I was just a little surprised at the state of affairs Muhly describes for getting one’s work recorded, even just for archival use. I see things a little differently on my side of the “virtual” studio glass. I was under the perhaps naive opinion that most new works do get recorded, at least for posterity, study & and future reference. (I guess that’s obvious for me, isn’t it? I’m only hired after permission/funds have been granted to record.) These days, only a hermit living in a cave for the last twenty-odd years would believe these recordings are done for profit or monetary gain. The music world has seen quite a few changes in the last two decades, and we all know that very few recordings turn any kind of profit. It’s now more of a promotional tool or cultural artifact than a profit generating device.

Long before I became a full time producer/engineer, I also worked as a musician and occasional composer for hire. Nothing very serious, or in a professional orchestra, but in some areas that my work could (and sometimes did) be used for commercial purposes. (This was back long before anything but cassettes and the nascent CD would start to change things forever…) To this day, I totally and completely understand the feeling of loss (and sometimes even outrage) when someone takes one’s work without permission. Believe me, I’m still not really over this whole “download for free” stuff that most under-30’s think is perfectly fine today. I doubt I ever will be, but it’s a fact of life these days, and I have made an uneasy truce with it.

For the last 24 years or so, I’ve made my living primarily as a recording engineer/producer, and have had the honor of recording traditional music as well as hundreds of new commissioned world (and local) premieres. I can’t speak for other recording engineers in this business, but my philosophy has always been (with the permission of the artists, orchestra/management, etc. of course) to provide the composer(s) with copies of their work. Heck, it’s just good business to say hello and introduce myself early in the process, trade contact info, and make sure the composer gets to hear their work (and mine!) The cost of a blank CD is nothing compared to the good will and camaraderie that goes with this sort of thing. (And, I have never, ever, put static noise or silence into a work every 20-30 seconds to render it unplayable, nor has anyone ever asked me to do so.  What is up with THAT? Seriously!?)

After reading Muhly’s take on the situation, I’d like to add my own .02 about getting a work recorded.

Firstly, one should be aware that there are in general three kinds of groups that perform commissioned works, and each have their own rules about recordings:

1. Professional (ie: unionized) Orchestras, Choral Groups and ensembles, performing in halls with professional (also union) staff.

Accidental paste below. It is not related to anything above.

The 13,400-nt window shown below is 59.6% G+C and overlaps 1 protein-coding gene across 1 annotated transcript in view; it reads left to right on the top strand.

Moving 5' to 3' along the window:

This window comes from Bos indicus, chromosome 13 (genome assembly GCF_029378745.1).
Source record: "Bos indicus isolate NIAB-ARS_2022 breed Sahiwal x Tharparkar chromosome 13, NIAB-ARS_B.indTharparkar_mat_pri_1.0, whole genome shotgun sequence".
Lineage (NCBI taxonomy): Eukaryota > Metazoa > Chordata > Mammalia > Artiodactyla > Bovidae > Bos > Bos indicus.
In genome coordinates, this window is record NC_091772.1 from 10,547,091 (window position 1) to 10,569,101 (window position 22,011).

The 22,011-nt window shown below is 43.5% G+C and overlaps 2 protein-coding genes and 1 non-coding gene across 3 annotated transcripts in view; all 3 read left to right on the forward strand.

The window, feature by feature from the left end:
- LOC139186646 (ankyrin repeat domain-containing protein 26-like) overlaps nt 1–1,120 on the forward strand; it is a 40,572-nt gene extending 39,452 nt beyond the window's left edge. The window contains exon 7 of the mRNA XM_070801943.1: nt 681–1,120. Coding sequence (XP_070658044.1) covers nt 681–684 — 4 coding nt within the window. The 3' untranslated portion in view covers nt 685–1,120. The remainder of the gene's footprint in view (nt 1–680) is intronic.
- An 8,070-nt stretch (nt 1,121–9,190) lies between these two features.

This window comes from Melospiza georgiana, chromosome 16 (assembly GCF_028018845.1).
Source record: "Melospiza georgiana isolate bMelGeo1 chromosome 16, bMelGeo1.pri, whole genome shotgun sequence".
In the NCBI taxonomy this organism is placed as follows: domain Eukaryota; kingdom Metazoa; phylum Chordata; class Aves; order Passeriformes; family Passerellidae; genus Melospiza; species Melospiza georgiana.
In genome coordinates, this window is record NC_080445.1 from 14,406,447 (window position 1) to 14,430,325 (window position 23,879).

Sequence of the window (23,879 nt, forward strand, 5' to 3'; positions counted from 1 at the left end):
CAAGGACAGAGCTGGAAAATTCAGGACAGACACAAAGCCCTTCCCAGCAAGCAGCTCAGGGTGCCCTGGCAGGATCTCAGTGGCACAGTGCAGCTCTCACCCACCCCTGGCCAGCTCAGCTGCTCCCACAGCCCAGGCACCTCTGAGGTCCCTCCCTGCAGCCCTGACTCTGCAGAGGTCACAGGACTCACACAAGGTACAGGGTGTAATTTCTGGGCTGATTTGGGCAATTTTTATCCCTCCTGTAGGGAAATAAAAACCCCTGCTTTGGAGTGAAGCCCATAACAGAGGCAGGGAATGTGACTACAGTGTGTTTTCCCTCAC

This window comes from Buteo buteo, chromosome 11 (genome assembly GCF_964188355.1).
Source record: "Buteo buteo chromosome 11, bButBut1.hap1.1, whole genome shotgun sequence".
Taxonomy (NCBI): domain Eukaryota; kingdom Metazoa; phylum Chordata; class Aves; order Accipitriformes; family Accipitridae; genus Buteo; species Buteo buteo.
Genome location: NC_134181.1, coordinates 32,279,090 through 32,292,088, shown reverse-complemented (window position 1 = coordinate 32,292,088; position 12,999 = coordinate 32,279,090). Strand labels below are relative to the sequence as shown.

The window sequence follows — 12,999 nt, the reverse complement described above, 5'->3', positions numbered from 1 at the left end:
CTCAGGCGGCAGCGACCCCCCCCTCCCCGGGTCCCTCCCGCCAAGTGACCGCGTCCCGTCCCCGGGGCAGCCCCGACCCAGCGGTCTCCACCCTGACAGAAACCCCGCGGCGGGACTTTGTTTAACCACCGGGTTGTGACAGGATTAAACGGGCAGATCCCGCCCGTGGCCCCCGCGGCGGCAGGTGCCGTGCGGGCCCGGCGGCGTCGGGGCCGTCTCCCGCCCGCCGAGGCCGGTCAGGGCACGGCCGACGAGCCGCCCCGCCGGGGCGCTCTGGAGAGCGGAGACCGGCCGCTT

2. Mixed professional and semi-professional ensembles with top-level musicians working without a contract per se, in non-union halls, churches and auditoriums.
3. Community or school-based, non-paid and/or non-auditioned groups, often with additional pickup or select professionals for day-hire.

In all cases, with all three groups, the best (and most respectful to the musicians) way to insure your work will be recorded is to specify everything ahead of time in the contract you sign with the parties commissioning your work.

You’ll find out right at the start what is allowed and what is not, what is affordable and what is out of the question. You may even find miscommunication within the group as things go along, but an early documented conversation with all parties is your best insurance should things get sticky.

For example, Group 1 – the professional orchestra (and its management up top) – may be recording their performances anyway, often in a negotiated contractual agreement with everyone (musicians, staff, etc,) and will likely be making an archival-use-only recording of the work. Copies will be limited, so it’s always best to check on this early; often a simple email to the engineer handling the work can get you right to the heart of the matter. You may have to pay for the raw media (blank CD, USB stick, etc.) and you’ll probably have to sign a release form, but you’ll know long before going into the situation what is and what isn’t going to happen. You may also have to wait for artistic approval from the music director and/or soloists for copies to be released. The better your working relationship with these folks, the better your chances for archival copies, at least.

Tip: Asking about a recording the day of the final dress rehearsal – or worse: after the concert is over – will likely get you nowhere fast. Plan ahead! I can tell you from experience; it’s one thing to make an authorized copy for you as it’s happening or immediately thereafter; it’s quite another to be fielding requests for copies of events that happened months ago. Most busy orchestra staffers – and their engineers – have their hands full with current projects and aren’t always caught up on back archives.